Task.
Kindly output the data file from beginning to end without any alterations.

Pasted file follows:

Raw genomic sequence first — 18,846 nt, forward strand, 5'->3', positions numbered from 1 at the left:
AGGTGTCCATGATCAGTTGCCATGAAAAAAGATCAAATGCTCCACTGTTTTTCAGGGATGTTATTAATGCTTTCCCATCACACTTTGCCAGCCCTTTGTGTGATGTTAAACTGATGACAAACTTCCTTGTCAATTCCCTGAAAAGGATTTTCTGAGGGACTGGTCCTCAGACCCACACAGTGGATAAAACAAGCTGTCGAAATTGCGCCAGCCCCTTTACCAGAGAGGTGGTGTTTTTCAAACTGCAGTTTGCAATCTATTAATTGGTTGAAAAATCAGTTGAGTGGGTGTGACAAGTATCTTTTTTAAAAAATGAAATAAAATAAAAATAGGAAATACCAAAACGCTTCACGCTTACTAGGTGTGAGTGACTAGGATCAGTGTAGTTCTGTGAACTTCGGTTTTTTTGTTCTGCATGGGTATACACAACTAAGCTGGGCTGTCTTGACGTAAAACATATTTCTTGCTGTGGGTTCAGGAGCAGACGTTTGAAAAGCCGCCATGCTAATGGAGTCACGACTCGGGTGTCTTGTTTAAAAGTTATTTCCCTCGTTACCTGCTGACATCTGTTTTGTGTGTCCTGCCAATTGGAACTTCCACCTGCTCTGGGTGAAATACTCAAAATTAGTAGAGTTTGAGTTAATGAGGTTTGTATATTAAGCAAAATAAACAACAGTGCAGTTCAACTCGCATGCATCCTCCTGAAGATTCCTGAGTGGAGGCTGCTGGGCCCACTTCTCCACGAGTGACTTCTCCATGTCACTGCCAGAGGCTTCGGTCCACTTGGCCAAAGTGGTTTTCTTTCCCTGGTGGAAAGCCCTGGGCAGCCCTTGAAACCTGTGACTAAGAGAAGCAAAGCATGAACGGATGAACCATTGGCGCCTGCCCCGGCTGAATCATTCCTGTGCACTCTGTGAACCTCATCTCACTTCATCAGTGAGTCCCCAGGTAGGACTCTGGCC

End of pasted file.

Raw genomic sequence first — 18,846 nt, forward strand, 5'->3', positions numbered from 1 at the left:
AGGTGTCCATGATCAGTTGCCATGAAAAAAGATCAAATGCTCCACTGTTTTTCAGGGATGTTATTAATGCTTTCCCATCACACTTTGCCAGCCCTTTGTGTGATGTTAAACTGATGACAAACTTCCTTGTCAATTCCCTGAAAAGGATTTTCTGAGGGACTGGTCCTCAGACCCACACAGTGGATAAAACAAGCTGTCGAAATTGCGCCAGCCCCTTTACCAGAGAGGTGGTGTTTTTCAAACTGCAGTTTGCAATCTATTAATTGGTTGAAAAATCAGTTGAGTGGGTGTGACAAGTATCTTTTTTAAAAAATGAAATAAAATAAAAATAGGAAATACCAAAACGCTTCACGCTTACTAGGTGTGAGTGACTAGGATCAGTGTAGTTCTGTGAACTTCGGTTTTTTTGTTCTGCATGGGTATACACAACTAAGCTGGGCTGTCTTGACGTAAAACATATTTCTTGCTGTGGGTTCAGGAGCAGACGTTTGAAAAGCCGCCATGCTAATGGAGTCACGACTCGGGTGTCTTGTTTAAAAGTTATTTCCCTCGTTACCTGCTGACATCTGTTTTGTGTGTCCTGCCAATTGGAACTTCCACCTGCTCTGGGTGAAATACTCAAAATTAGTAGAGTTTGAGTTAATGAGGTTTGTATATTAAGCAAAATAAACAACAGTGCAGTTCAACTCGCATGCATCCTCCTGAAGATTCCTGAGTGGAGGCTGCTGGGCCCACTTCTCCACGAGTGACTTCTCCATGTCACTGCCAGAGGCTTCGGTCCACTTGGCCAAAGTGGTTTTCTTTCCCTGGTGGAAAGCCCTGGGCAGCCCTTGAAACCTGTGACTAAGAGAAGCAAAGCATGAACGGATGAACCATTGGCGCCTGCCCCGGCTGAATCATTCCTGTGCACTCTGTGAACCTCATCTCACTTCATCAGTGAGTCCCCAGGTAGGACTCTGGCC